While the COVID-19 pandemic continues to lead the economy to a standstill, progressive cities dealing with a large and growing homeless population are facing increasing pressure to help with budget deficits and declining or delayed tax revenues.
“Enterprises and households accumulate huge amounts of debt. You have people who don’t pay for an apartment and put off a mortgage, ”says Eric Fruits, research director at the Cascade Institute of Politics.
Given this backdrop, voters in Portland, Oregon on Tuesday will decide to approve taxes on personal income and business profits which over a decade would raise $ 2.5 billion for urban homelessness initiatives, according to Katu,
The vote was planned before the pandemic caused the US economy to break. Supporters, including many business leaders and large institutions, argue that taxes are needed now more than ever in a region that has long been overwhelmed by the problem of the homeless.
How voters in a liberal city respond to a pandemic will be instructive for other cities on the West Coast that are struggling to cope with a growing homeless population as other sources of income are depleted.It is believed that this measure was one of the first in the country to ask voters to open their wallets in the world after COVID-19. –Katu
Instead of housing, money will be spent on so-called “care services” to help with rent, vocational training, mental health and substance abuse treatment, as well as doing business and outreach.
“I think it really will give you an idea of how much people are concerned about the problem of homelessness as a problem – and what they are willing to pay to solve this problem,” said Marisa Sapata, head of the department of research and action in a homeless environment. Collaboration (HRAC) at Portland State University.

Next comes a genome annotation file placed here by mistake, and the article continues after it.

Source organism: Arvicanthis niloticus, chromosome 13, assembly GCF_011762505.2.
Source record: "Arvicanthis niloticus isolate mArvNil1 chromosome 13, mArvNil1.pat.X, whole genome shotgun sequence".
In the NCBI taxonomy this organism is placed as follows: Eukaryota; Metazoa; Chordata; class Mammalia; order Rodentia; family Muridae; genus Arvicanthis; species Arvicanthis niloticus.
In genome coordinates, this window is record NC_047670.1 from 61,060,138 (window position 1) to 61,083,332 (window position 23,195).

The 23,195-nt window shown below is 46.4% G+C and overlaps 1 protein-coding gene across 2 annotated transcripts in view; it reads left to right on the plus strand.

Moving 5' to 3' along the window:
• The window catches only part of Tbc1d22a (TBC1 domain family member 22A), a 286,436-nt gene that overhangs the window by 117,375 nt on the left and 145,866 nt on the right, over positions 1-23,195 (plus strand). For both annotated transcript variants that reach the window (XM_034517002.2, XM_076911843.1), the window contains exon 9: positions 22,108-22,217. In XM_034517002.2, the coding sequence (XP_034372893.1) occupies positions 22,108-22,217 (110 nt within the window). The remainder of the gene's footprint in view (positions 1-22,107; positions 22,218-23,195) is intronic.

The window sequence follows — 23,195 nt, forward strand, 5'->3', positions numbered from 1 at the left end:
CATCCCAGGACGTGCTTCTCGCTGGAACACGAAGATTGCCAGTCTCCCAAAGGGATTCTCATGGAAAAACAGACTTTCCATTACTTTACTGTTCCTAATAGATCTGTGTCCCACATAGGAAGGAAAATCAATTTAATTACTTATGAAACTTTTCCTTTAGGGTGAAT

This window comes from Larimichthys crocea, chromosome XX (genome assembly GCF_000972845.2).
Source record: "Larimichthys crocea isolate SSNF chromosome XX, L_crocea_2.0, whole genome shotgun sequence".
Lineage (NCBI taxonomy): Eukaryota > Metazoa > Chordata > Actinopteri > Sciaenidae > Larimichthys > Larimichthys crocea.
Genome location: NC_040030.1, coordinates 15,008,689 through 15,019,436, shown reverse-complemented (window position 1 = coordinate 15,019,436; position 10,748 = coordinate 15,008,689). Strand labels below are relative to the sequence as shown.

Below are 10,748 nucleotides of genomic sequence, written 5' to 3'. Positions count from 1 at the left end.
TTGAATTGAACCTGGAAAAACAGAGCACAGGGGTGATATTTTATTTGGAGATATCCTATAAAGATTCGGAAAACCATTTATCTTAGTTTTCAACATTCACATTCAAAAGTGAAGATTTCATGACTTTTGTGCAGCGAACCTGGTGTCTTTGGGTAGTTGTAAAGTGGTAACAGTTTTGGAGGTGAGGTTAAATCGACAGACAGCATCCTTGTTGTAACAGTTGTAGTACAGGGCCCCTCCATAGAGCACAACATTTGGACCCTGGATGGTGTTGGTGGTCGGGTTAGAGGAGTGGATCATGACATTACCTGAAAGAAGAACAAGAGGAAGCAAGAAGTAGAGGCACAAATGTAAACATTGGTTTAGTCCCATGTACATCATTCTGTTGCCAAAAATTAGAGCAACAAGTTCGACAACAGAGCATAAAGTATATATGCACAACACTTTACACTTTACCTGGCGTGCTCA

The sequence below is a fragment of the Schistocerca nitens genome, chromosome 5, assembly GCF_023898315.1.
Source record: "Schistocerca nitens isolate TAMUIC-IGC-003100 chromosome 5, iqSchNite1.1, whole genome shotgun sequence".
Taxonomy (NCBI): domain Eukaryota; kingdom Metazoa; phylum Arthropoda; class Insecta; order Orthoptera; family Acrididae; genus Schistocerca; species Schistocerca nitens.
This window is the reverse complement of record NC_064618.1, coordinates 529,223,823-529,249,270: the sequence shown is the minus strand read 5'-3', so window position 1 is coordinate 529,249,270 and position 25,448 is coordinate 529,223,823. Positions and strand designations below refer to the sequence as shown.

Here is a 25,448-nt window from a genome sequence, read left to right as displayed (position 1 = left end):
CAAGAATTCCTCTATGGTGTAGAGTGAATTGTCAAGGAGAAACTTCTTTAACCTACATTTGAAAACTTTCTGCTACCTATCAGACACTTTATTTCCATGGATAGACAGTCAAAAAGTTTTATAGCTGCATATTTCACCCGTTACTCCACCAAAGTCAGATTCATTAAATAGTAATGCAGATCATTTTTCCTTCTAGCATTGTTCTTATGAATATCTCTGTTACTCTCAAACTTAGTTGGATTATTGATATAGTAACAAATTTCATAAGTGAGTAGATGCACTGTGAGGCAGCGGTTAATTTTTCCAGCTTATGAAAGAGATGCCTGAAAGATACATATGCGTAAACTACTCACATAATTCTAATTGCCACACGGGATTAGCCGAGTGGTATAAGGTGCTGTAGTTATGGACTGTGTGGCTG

“We know that state budgets will be gutted, so what does this mean for additional revenue opportunities?” she added. “To whom can we turn to bear part of this responsibility and how will the voters react?”
According to HRAC, a wider area of Portland is home to about 40,000 people who have survived at least one period of homelessness, and 105,000 families who lack housing.
Those who oppose the $ 2.5 billion bill are shocked that the organizers continue to make efforts while the economy stalls and a large portion of Oregon’s population remains isolated.,
“People are disappointed. They have no work, they are angry, and the last thing they are thinking about is raising taxes, ”says Amanda Dalton, legislative director of the Northwest Food Association.
Voters in the three counties that make up Portland’s large metro area it will be proposed to consider the marginal income tax of 1% for the richest residents and at the rate of 1% of gross profit for the largest enterprises in the region.,
This measure will apply to individual applicants with taxable income of more than US $ 125,000 or to joint applicants with taxable income of more than US $ 200,000. For example, joint registrars earning $ 215,000 a year will be taxed at 1% of $ 15,000, or $ 150 a year. –Katu
About 90% of Portland residents and 94% of businesses will be tax free, says Angela Martin, director of the HereTogether campaign, the organization that created the measure.
According to the law, the Portland Business Alliance supports the bill, whose members have repeatedly pointed to homelessness as a “critical factor affecting its ability to expand and hire.” Portland Trail Blazers and other major sports franchises, as well as several local government leaders, also come in support measures.
Last week, Governor Kate Brown asked all government agencies to find a way to cut nearly 20% of their budgets, while the city of Portland expects revenue to fall by $ 75 million.